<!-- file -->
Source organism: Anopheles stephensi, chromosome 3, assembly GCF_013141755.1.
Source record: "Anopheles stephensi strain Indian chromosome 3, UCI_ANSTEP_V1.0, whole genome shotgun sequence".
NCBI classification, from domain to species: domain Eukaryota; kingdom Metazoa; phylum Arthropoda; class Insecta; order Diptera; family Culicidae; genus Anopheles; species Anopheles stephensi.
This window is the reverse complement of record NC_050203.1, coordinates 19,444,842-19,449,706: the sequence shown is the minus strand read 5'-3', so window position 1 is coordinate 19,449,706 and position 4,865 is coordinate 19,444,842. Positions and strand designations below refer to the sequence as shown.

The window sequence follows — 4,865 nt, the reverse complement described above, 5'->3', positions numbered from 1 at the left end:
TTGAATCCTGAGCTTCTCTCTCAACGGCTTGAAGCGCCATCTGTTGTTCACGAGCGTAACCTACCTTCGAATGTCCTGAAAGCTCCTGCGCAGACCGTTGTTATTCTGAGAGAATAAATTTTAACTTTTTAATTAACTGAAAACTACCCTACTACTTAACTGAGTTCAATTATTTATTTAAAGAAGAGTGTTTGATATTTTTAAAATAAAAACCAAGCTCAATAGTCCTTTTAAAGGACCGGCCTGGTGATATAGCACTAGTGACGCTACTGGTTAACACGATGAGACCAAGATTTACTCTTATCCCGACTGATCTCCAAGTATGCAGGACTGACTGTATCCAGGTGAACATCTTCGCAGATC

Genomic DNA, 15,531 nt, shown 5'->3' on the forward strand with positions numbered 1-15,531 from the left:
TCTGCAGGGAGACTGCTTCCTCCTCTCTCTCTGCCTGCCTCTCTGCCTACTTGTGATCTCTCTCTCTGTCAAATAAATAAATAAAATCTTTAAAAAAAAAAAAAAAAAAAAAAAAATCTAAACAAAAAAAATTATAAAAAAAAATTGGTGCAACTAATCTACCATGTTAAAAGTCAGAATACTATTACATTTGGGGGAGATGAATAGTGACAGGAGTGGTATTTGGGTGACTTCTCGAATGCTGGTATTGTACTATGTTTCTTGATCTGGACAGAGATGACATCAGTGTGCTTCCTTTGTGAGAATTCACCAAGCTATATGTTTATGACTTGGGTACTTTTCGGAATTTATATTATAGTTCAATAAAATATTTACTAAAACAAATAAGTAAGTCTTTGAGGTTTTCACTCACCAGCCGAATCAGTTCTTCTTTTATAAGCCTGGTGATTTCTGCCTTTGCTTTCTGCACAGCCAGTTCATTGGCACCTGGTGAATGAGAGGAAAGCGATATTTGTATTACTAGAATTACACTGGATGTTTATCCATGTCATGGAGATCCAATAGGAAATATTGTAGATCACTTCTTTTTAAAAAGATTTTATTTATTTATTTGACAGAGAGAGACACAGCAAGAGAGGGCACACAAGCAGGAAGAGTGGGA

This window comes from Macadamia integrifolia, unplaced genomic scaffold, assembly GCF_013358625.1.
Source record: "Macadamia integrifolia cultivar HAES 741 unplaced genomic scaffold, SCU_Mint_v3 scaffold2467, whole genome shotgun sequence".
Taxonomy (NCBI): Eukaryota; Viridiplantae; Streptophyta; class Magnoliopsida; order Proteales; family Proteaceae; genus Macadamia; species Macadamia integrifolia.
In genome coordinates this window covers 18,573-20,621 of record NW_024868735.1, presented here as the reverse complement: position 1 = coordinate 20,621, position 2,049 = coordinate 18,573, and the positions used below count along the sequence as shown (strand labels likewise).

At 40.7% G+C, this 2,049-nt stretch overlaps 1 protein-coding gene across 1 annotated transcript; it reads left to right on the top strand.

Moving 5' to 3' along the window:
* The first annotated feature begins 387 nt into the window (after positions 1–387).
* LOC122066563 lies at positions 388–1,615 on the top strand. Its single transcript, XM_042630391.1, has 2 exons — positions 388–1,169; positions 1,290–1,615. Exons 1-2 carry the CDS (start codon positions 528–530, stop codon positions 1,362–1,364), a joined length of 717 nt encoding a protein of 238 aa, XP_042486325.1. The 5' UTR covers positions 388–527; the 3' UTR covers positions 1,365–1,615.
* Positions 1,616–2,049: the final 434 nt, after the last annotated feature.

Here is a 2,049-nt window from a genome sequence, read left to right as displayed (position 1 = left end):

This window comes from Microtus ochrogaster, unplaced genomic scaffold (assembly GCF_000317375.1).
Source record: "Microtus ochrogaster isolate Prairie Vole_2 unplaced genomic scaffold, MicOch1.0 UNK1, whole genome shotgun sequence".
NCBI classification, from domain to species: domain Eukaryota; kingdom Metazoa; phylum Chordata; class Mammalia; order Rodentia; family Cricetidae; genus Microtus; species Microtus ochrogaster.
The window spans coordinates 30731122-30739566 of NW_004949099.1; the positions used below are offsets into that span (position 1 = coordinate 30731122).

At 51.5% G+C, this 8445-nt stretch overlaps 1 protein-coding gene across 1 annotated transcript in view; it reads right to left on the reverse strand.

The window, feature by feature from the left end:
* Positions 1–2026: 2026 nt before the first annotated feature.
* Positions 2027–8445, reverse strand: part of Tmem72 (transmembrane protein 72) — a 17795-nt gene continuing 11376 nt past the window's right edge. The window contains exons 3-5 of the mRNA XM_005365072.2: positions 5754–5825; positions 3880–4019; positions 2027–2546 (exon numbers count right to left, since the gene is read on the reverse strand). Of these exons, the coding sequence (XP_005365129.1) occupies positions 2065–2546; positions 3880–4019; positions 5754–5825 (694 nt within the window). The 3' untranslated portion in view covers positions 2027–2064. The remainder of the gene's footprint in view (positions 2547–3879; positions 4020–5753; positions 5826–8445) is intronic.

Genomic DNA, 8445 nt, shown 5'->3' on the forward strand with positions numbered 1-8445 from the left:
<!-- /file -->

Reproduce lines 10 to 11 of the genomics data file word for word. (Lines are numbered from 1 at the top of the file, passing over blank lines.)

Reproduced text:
Source record: "Macadamia integrifolia cultivar HAES 741 unplaced genomic scaffold, SCU_Mint_v3 scaffold2467, whole genome shotgun sequence".
Taxonomy (NCBI): Eukaryota; Viridiplantae; Streptophyta; class Magnoliopsida; order Proteales; family Proteaceae; genus Macadamia; species Macadamia integrifolia.